Behind The Buzzword: XR

A Term With A Lot (Or Very Little) Meaning

Steven Lerner

Digital Transformation professionals are often inundated with a barrage of new business buzzwords. Does a particular buzzword refer to meaningful technology, or is it just another example of meaningless terminology? Each week, Enterprise Mobility Exchange publishes Behind The Buzzword, a quick overview of new technology jargon and how professionals view it.

XR is one of those technology terms that are so new in the enterprise, chances are that you may not have formed enough of an opinion about it. As more real and virtual environments make their way into the enterprise, XR will be one of those new theories that you won’t be able to escape. Consequently, XR is now becoming one of the most prolific IT buzzwords of 2019.

Before explaining the story behind XR’s rise as a buzzword, let’s first discuss the meaning and practicality of it. A 2018 research paper by Steve Mann, Tom Furness Yu Yuan, Jay Iorio, and Zixin Wang define XR as a mixed reality environment that is “the union between ubiquitous sensor/actuator networks and shared online virtual worlds.” The acronym stands for either “extended reality” or “extended response.”

The history of this concept can be traced back to 1961 when Charles Wychoff patented a film that leveraged XR as an advanced way to view nuclear explosions. Thirty years later in 1991, Wychoff teamed up with Mann to create XR vision devices that blended virtual/augmented reality to extend human sensory capabilities.

Today, XR can refer to all real and virtual combined environments generated by technology, which includes augmented reality (AR) and virtual reality (VR). By extension, mixed reality (MR), which is the combination of augmented and virtual environments, is part of XR. There is a growing list of deployment opportunities in the enterprise, including collaborating with remote workers and enhancing surveillance capabilities.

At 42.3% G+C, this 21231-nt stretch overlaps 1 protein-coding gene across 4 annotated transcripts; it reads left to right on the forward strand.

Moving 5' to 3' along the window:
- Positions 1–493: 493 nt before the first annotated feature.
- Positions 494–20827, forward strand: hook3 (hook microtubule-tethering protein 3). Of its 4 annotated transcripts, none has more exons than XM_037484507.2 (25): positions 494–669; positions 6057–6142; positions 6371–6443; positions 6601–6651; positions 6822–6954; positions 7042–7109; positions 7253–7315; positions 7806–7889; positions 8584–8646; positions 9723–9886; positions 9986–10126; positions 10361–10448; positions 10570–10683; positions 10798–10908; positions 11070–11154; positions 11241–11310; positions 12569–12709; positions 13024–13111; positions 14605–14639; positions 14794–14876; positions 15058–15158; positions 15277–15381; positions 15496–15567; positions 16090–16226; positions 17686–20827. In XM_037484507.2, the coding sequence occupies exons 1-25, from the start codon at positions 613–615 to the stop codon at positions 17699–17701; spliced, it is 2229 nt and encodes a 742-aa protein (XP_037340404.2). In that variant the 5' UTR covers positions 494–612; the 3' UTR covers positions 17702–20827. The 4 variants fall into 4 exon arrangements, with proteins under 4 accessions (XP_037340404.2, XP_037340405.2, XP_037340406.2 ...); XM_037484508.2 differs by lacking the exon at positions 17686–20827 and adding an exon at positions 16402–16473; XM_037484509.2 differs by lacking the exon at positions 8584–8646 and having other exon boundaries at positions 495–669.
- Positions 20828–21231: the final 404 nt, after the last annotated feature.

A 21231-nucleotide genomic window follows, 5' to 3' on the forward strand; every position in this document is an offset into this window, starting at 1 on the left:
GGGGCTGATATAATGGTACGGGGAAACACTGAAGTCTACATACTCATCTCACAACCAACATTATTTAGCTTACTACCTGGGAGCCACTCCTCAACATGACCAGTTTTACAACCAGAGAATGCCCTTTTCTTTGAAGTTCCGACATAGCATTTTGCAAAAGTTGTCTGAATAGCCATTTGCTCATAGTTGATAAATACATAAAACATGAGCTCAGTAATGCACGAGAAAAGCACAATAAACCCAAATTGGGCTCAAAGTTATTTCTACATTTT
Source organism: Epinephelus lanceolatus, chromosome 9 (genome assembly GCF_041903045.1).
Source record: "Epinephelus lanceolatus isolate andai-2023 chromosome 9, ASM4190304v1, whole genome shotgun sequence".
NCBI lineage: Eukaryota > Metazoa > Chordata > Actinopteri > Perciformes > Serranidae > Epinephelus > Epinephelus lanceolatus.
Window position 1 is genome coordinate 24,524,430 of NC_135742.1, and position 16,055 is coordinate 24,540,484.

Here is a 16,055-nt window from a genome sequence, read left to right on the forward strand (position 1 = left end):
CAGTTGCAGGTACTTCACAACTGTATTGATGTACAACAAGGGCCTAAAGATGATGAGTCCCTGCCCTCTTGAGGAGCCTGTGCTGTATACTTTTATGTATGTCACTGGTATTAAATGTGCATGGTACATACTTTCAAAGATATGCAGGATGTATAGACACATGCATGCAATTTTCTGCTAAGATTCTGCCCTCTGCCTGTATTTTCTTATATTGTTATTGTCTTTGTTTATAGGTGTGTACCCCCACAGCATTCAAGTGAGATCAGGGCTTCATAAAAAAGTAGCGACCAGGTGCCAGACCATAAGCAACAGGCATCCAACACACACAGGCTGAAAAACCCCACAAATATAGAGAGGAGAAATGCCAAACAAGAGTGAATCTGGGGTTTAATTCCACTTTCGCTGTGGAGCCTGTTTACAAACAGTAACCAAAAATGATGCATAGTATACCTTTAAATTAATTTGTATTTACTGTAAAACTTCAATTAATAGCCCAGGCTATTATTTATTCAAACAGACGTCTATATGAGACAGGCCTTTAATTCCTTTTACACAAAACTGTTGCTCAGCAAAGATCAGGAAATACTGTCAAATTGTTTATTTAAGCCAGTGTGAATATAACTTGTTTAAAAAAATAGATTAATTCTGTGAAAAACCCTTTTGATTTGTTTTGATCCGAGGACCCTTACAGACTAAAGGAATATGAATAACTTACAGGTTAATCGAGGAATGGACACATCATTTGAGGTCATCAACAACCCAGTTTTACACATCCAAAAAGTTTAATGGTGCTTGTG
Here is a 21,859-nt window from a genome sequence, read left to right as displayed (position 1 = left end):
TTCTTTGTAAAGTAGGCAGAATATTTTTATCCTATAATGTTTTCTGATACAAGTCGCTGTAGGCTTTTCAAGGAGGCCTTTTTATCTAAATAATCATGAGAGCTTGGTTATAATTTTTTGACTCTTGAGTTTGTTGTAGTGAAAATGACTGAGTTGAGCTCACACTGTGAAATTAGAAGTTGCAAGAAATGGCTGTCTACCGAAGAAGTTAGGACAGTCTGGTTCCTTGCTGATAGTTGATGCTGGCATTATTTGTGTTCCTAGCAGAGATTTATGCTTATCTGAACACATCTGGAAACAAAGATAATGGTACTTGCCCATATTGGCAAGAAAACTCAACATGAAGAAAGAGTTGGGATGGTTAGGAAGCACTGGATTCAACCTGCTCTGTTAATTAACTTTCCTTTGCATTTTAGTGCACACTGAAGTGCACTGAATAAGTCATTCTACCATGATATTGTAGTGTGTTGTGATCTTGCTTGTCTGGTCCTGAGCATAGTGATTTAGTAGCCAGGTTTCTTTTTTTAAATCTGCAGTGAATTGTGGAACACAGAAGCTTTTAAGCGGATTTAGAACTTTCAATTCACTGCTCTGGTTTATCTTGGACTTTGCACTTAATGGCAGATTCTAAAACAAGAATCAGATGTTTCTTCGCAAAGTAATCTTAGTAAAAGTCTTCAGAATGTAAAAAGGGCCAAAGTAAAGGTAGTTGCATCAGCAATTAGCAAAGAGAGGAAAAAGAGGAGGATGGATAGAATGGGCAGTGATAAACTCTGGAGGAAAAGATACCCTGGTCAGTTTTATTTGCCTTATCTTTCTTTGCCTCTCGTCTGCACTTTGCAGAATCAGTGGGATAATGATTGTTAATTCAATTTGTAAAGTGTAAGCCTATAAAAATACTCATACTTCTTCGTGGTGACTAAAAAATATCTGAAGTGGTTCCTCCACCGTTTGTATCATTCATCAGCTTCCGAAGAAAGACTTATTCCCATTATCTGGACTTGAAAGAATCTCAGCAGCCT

See Related: Virtual Reality Training: Walmart Leverages VR For Employees

Although serving as an umbrella term for VR and AR helped solidify a place for XR in the enterprise, it also resulted in the term becoming an annoying buzzword. The first problem is that there isn’t technically a universal definition (or understanding) about what XR really entails. Despite the uncertainty of XR’s meaning, business and technology professionals still throw around the nebulous term.

This also presents XR’s other problem: that it is being used interchangeably to describe other forms of alternative reality environments. This hodgepodge term doesn’t do justice to the distinct differences between VR and AR.

By looking at XR’s original meaning, it is clear that the term might be impactful in the enterprise. However, it is recommended that instead of using XR as a term to sound trendy, just refer to the environment as AR or VR instead. If you absolutely have to use the term, say extended reality instead of XR because it might be confused with the iPhone XR.

Are there any technology buzzwords or phrases that you are tired of hearing? Share them with Editor Steven Lerner by emailing